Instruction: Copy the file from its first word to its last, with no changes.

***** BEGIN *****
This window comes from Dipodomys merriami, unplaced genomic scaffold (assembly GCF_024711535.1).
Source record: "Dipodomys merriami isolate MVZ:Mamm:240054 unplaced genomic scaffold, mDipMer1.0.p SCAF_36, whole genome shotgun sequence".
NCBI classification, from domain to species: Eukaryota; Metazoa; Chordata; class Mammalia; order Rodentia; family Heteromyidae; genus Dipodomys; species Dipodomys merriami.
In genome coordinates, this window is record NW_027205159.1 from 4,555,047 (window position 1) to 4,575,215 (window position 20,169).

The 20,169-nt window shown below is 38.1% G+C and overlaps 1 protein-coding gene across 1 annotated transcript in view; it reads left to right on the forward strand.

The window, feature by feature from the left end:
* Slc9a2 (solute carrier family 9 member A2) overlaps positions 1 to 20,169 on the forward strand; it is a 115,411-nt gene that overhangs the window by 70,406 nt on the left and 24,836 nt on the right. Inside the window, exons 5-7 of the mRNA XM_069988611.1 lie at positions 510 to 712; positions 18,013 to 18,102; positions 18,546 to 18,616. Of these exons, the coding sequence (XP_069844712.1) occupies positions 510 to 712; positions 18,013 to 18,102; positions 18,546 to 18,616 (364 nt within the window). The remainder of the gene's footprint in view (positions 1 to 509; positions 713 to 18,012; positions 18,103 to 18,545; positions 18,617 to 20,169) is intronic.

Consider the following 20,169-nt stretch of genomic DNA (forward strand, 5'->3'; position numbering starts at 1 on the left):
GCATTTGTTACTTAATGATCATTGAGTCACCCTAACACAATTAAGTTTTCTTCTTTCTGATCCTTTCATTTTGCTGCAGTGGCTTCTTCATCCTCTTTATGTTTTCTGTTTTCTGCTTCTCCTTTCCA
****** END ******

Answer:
This window comes from Dipodomys merriami, unplaced genomic scaffold (assembly GCF_024711535.1).
Source record: "Dipodomys merriami isolate MVZ:Mamm:240054 unplaced genomic scaffold, mDipMer1.0.p SCAF_36, whole genome shotgun sequence".
NCBI classification, from domain to species: Eukaryota; Metazoa; Chordata; class Mammalia; order Rodentia; family Heteromyidae; genus Dipodomys; species Dipodomys merriami.
In genome coordinates, this window is record NW_027205159.1 from 4,555,047 (window position 1) to 4,575,215 (window position 20,169).

The 20,169-nt window shown below is 38.1% G+C and overlaps 1 protein-coding gene across 1 annotated transcript in view; it reads left to right on the forward strand.

The window, feature by feature from the left end:
* Slc9a2 (solute carrier family 9 member A2) overlaps positions 1 to 20,169 on the forward strand; it is a 115,411-nt gene that overhangs the window by 70,406 nt on the left and 24,836 nt on the right. Inside the window, exons 5-7 of the mRNA XM_069988611.1 lie at positions 510 to 712; positions 18,013 to 18,102; positions 18,546 to 18,616. Of these exons, the coding sequence (XP_069844712.1) occupies positions 510 to 712; positions 18,013 to 18,102; positions 18,546 to 18,616 (364 nt within the window). The remainder of the gene's footprint in view (positions 1 to 509; positions 713 to 18,012; positions 18,103 to 18,545; positions 18,617 to 20,169) is intronic.

Consider the following 20,169-nt stretch of genomic DNA (forward strand, 5'->3'; position numbering starts at 1 on the left):
GCATTTGTTACTTAATGATCATTGAGTCACCCTAACACAATTAAGTTTTCTTCTTTCTGATCCTTTCATTTTGCTGCAGTGGCTTCTTCATCCTCTTTATGTTTTCTGTTTTCTGCTTCTCCTTTCCA